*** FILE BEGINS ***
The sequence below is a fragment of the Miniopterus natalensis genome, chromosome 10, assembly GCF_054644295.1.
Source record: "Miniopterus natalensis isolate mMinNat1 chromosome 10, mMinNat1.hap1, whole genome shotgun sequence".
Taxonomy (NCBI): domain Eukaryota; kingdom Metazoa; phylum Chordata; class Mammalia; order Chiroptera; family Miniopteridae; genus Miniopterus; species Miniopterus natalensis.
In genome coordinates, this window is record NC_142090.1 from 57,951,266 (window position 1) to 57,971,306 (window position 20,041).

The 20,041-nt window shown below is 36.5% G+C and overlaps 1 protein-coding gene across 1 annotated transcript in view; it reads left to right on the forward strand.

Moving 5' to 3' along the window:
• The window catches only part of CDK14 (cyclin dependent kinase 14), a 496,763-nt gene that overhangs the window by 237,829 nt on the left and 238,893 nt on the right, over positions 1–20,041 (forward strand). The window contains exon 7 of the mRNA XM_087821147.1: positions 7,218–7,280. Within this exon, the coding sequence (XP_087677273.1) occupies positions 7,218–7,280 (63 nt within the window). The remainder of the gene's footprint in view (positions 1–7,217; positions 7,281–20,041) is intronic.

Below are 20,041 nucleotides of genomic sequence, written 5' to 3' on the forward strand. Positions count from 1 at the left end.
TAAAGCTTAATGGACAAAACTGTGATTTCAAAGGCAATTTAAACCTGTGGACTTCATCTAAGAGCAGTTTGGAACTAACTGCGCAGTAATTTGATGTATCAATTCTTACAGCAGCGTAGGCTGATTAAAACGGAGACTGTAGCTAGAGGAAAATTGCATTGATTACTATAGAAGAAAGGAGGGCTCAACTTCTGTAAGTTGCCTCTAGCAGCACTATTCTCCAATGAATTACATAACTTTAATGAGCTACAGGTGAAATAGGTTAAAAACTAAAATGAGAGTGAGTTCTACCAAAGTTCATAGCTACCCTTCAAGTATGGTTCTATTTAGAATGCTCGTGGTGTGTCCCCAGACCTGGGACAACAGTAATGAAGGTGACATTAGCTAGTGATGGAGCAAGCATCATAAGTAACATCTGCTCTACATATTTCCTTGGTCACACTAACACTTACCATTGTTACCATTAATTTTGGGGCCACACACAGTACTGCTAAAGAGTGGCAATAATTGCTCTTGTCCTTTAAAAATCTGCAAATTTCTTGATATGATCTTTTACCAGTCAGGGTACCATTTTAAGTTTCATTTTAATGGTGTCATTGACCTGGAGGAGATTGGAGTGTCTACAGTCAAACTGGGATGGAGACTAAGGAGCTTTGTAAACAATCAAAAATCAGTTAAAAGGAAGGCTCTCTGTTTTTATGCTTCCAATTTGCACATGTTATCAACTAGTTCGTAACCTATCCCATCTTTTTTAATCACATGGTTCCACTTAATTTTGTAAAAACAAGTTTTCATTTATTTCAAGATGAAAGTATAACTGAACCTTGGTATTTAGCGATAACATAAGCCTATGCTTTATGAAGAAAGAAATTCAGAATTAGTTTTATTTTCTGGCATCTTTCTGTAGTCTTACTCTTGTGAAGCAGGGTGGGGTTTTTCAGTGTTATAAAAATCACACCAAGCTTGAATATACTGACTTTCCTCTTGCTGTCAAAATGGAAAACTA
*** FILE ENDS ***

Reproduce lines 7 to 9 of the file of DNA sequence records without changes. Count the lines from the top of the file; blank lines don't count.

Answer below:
• The window catches only part of CDK14 (cyclin dependent kinase 14), a 496,763-nt gene that overhangs the window by 237,829 nt on the left and 238,893 nt on the right, over positions 1–20,041 (forward strand). The window contains exon 7 of the mRNA XM_087821147.1: positions 7,218–7,280. Within this exon, the coding sequence (XP_087677273.1) occupies positions 7,218–7,280 (63 nt within the window). The remainder of the gene's footprint in view (positions 1–7,217; positions 7,281–20,041) is intronic.

Below are 20,041 nucleotides of genomic sequence, written 5' to 3' on the forward strand. Positions count from 1 at the left end.
TAAAGCTTAATGGACAAAACTGTGATTTCAAAGGCAATTTAAACCTGTGGACTTCATCTAAGAGCAGTTTGGAACTAACTGCGCAGTAATTTGATGTATCAATTCTTACAGCAGCGTAGGCTGATTAAAACGGAGACTGTAGCTAGAGGAAAATTGCATTGATTACTATAGAAGAAAGGAGGGCTCAACTTCTGTAAGTTGCCTCTAGCAGCACTATTCTCCAATGAATTACATAACTTTAATGAGCTACAGGTGAAATAGGTTAAAAACTAAAATGAGAGTGAGTTCTACCAAAGTTCATAGCTACCCTTCAAGTATGGTTCTATTTAGAATGCTCGTGGTGTGTCCCCAGACCTGGGACAACAGTAATGAAGGTGACATTAGCTAGTGATGGAGCAAGCATCATAAGTAACATCTGCTCTACATATTTCCTTGGTCACACTAACACTTACCATTGTTACCATTAATTTTGGGGCCACACACAGTACTGCTAAAGAGTGGCAATAATTGCTCTTGTCCTTTAAAAATCTGCAAATTTCTTGATATGATCTTTTACCAGTCAGGGTACCATTTTAAGTTTCATTTTAATGGTGTCATTGACCTGGAGGAGATTGGAGTGTCTACAGTCAAACTGGGATGGAGACTAAGGAGCTTTGTAAACAATCAAAAATCAGTTAAAAGGAAGGCTCTCTGTTTTTATGCTTCCAATTTGCACATGTTATCAACTAGTTCGTAACCTATCCCATCTTTTTTAATCACATGGTTCCACTTAATTTTGTAAAAACAAGTTTTCATTTATTTCAAGATGAAAGTATAACTGAACCTTGGTATTTAGCGATAACATAAGCCTATGCTTTATGAAGAAAGAAATTCAGAATTAGTTTTATTTTCTGGCATCTTTCTGTAGTCTTACTCTTGTGAAGCAGGGTGGGGTTTTTCAGTGTTATAAAAATCACACCAAGCTTGAATATACTGACTTTCCTCTTGCTGTCAAAATGGAAAACTA